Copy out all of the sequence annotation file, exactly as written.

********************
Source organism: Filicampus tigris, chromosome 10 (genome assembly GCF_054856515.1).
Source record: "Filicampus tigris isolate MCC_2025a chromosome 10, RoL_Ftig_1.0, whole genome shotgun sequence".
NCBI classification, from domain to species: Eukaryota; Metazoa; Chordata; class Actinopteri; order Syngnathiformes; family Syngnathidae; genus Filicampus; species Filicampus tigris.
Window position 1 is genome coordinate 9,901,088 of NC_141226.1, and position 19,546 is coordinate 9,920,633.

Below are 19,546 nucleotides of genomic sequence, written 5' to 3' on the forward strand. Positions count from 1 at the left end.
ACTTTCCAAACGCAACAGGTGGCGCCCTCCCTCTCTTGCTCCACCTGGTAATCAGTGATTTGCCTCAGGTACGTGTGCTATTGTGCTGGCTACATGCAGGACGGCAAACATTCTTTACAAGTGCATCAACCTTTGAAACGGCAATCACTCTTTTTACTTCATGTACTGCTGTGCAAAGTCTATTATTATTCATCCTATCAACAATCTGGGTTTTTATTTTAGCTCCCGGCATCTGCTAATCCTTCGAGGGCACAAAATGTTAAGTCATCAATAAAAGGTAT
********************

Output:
Source organism: Filicampus tigris, chromosome 10 (genome assembly GCF_054856515.1).
Source record: "Filicampus tigris isolate MCC_2025a chromosome 10, RoL_Ftig_1.0, whole genome shotgun sequence".
NCBI classification, from domain to species: Eukaryota; Metazoa; Chordata; class Actinopteri; order Syngnathiformes; family Syngnathidae; genus Filicampus; species Filicampus tigris.
Window position 1 is genome coordinate 9,901,088 of NC_141226.1, and position 19,546 is coordinate 9,920,633.

Below are 19,546 nucleotides of genomic sequence, written 5' to 3' on the forward strand. Positions count from 1 at the left end.
ACTTTCCAAACGCAACAGGTGGCGCCCTCCCTCTCTTGCTCCACCTGGTAATCAGTGATTTGCCTCAGGTACGTGTGCTATTGTGCTGGCTACATGCAGGACGGCAAACATTCTTTACAAGTGCATCAACCTTTGAAACGGCAATCACTCTTTTTACTTCATGTACTGCTGTGCAAAGTCTATTATTATTCATCCTATCAACAATCTGGGTTTTTATTTTAGCTCCCGGCATCTGCTAATCCTTCGAGGGCACAAAATGTTAAGTCATCAATAAAAGGTAT